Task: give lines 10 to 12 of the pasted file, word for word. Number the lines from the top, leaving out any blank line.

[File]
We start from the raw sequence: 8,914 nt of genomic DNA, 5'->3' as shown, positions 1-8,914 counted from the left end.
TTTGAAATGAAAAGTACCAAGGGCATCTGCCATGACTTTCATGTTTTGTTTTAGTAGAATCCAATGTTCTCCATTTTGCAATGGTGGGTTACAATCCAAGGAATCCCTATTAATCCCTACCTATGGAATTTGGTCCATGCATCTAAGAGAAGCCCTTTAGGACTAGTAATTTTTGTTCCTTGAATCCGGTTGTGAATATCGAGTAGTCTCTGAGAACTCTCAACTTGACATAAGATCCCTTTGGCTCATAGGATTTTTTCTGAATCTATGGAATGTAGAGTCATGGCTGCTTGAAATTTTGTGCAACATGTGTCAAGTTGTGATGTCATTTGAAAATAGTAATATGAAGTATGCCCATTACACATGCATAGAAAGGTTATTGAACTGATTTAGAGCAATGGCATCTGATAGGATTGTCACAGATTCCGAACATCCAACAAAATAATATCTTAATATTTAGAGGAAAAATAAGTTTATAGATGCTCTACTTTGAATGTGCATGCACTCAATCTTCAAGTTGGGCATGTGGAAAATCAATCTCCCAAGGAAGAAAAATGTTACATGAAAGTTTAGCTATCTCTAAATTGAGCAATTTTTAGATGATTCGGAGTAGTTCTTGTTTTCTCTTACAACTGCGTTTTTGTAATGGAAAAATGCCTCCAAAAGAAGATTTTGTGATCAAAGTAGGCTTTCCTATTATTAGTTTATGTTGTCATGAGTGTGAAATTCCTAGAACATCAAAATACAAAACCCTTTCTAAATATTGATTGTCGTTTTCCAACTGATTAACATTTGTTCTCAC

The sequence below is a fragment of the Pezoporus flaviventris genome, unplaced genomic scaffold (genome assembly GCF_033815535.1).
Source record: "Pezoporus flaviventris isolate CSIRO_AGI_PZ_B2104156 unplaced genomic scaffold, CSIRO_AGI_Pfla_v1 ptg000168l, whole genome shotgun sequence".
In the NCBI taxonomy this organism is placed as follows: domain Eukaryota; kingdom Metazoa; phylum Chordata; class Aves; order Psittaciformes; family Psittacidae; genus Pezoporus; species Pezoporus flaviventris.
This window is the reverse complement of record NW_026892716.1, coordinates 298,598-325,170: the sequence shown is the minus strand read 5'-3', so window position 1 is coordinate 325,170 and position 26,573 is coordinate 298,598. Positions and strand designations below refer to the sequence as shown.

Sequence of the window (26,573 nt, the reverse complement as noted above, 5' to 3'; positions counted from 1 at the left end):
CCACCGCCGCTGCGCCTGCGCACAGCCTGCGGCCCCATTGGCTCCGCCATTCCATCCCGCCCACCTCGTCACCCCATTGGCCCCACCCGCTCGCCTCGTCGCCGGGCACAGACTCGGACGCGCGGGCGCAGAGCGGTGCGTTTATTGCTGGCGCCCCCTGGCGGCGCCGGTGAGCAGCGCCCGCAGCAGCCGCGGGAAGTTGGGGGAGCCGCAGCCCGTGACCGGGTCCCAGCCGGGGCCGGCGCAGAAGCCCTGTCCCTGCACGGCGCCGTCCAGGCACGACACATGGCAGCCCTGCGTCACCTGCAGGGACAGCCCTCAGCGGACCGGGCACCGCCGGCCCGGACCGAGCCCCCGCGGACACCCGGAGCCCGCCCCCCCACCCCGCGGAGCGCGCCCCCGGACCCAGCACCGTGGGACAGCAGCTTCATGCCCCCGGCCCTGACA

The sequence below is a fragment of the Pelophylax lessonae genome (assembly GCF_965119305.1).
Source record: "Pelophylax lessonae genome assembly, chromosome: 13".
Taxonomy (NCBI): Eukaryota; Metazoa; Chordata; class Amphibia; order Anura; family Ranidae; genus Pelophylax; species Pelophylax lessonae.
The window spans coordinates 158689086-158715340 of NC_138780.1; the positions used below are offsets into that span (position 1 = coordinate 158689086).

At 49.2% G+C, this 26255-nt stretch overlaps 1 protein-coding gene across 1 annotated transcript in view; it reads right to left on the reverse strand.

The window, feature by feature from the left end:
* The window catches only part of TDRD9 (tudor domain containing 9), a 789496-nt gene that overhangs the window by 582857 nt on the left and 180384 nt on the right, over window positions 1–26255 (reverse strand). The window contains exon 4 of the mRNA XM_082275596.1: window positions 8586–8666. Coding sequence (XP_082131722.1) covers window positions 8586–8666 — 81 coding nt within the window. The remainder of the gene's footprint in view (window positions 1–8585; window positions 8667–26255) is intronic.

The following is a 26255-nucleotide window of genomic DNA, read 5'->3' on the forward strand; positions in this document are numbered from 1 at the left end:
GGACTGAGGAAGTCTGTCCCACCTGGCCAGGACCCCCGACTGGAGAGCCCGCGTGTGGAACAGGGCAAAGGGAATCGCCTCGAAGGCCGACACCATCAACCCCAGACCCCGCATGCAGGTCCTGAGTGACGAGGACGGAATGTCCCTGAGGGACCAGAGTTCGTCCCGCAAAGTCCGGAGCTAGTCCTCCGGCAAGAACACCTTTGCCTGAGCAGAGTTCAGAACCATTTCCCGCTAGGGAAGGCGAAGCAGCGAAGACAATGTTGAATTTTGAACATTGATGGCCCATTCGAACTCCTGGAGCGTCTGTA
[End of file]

Source record: "Pelophylax lessonae genome assembly, chromosome: 13".
Taxonomy (NCBI): Eukaryota; Metazoa; Chordata; class Amphibia; order Anura; family Ranidae; genus Pelophylax; species Pelophylax lessonae.
The window spans coordinates 158689086-158715340 of NC_138780.1; the positions used below are offsets into that span (position 1 = coordinate 158689086).